8. Healing Wounds

Slow Healing of Wounds

Any time your skin’s surface is compromised by a wound, it is unpleasant. The area bleeds and hurts, but that is only the start. As the wound heals, the itch becomes worse. In fact, a healing wound can itch like crazy.

Wounds itch when they are healing because the response is a natural part of the way the body heals. Brian Kim, MD, co-director at Washington University School of Medicine Center for the Study of Itch in St. Louis, states, “When you break the skin, you also damage the nerves—and as they try to heal, their wires get crossed, which can cause the itching sensation.”

Sadly, a wound that itches is susceptible to infection. When you itch the area, you can cause harm. Your fingernails are brimming with bacteria which will invade any tears you make in the skin’s surface. When the area becomes repeatedly infected, it might scar.

To soothe a healing wound, apply a cooling topical such as menthol to the region to gain relief.

7. Sunburn

Sunburn

An itching sunburn is often referred to as “hell’s itch”. The sunburn spurs the body’s inflammatory response and the irritated nerves in the burned area cause extreme itching. The area of sunburned skin is extremely sensitive and can easily break if you scratch the region, which slows the healing process.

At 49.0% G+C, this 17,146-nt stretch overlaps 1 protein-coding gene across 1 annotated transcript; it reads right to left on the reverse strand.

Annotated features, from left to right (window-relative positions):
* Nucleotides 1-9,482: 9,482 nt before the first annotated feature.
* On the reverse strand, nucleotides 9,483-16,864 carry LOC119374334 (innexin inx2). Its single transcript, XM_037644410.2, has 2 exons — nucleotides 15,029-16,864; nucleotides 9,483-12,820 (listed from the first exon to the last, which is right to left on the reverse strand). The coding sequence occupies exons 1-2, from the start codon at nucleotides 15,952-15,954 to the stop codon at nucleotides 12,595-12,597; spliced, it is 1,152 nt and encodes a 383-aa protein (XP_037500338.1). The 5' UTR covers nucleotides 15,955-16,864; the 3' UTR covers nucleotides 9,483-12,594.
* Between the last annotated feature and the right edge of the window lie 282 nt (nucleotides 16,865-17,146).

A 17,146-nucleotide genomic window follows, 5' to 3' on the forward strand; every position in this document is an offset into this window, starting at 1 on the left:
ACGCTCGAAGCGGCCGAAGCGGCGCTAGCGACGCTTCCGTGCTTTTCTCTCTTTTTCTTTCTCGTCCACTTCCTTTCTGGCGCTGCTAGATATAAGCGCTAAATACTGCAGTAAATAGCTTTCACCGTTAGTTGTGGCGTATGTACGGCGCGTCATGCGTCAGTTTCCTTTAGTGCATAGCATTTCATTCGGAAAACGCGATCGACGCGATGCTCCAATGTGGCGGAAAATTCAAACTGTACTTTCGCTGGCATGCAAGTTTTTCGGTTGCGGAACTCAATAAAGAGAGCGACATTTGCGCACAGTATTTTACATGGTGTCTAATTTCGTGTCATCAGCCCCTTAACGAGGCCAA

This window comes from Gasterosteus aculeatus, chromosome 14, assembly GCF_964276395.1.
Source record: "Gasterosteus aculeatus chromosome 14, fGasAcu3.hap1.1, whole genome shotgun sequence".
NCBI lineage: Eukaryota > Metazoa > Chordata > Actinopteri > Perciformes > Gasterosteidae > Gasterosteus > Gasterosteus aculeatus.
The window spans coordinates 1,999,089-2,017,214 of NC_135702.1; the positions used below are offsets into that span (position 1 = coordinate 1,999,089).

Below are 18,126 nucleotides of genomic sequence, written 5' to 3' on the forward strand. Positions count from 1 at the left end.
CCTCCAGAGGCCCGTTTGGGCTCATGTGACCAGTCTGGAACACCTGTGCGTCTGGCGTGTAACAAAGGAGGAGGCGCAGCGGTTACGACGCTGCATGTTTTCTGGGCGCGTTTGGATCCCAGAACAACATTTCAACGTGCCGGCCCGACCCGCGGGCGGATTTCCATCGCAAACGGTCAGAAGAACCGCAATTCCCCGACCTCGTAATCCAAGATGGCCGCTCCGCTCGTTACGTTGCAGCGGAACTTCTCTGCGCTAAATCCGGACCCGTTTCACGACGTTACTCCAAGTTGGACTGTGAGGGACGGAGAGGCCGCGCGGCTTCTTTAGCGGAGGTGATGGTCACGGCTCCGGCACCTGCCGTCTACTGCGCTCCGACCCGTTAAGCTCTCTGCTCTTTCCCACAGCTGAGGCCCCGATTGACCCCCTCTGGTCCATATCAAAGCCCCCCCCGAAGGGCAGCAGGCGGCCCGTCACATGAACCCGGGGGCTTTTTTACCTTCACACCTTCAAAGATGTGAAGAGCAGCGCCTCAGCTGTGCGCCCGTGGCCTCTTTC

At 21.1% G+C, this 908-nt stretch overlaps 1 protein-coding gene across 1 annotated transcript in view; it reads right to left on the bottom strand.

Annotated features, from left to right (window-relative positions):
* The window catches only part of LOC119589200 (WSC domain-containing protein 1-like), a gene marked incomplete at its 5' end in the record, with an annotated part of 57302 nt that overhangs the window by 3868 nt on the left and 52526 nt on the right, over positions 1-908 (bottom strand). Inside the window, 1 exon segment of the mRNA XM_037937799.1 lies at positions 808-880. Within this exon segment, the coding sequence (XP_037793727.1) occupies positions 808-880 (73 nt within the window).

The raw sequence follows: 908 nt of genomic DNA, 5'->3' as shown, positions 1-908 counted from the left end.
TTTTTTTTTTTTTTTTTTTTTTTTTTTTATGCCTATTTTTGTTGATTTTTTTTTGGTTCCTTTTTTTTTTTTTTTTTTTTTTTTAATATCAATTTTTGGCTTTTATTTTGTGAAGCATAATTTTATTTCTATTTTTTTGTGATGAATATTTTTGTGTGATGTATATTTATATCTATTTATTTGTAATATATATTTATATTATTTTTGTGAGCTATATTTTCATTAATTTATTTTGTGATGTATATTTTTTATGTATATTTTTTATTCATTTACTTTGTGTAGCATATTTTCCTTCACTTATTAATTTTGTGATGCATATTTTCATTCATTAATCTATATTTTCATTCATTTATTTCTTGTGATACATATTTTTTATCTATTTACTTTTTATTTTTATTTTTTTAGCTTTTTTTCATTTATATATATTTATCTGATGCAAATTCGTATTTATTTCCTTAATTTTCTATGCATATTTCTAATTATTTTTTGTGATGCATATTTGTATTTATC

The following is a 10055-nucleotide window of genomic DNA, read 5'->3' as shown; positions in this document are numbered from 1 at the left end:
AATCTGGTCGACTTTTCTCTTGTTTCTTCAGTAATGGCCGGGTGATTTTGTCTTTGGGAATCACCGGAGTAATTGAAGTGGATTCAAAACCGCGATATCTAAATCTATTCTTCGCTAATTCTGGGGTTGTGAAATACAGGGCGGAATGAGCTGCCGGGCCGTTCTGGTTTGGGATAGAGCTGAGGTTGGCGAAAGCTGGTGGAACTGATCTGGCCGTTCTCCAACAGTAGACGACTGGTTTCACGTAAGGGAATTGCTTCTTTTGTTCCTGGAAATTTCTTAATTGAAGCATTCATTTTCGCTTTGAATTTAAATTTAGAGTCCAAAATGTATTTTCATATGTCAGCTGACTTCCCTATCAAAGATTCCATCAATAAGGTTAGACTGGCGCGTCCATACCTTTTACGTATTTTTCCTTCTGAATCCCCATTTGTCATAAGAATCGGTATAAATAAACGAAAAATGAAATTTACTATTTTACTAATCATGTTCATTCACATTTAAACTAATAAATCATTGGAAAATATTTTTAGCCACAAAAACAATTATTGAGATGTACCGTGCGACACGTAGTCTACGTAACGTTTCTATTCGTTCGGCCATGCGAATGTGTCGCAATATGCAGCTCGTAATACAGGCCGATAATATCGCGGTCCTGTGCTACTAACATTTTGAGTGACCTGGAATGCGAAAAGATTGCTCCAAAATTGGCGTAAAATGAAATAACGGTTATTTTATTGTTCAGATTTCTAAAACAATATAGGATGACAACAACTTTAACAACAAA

To gain relief from a sunburn itch, apply a cool compress or aloe gels. Cortisone creams can also bring much-needed comfort.

6. Eczema

Eczema

Eczema is an umbrella term that denotes areas of dry, rough, skin. Usually, it is used to describe atopic dermatitis. The skin can be affected by allergens, fragrances, certain types of fabric, and other irritants. The region will start to itch badly.

With eczema, the more you itch, the worse it gets. As you itch, the afflicted area starts to thicken and become dark and wrinkly. If you continue to itch, it could turn to lichen simplex chronicus, which is often difficult to treat.

Cool compresses help ease the itching. Hypoallergenic creams can also bring relief. However, with eczema, you might have to visit your physician for a prescription for a strong topical steroid. In some situations, a physician might also suggest antihistamines.

Related: When and When Not to Scratch an Itch
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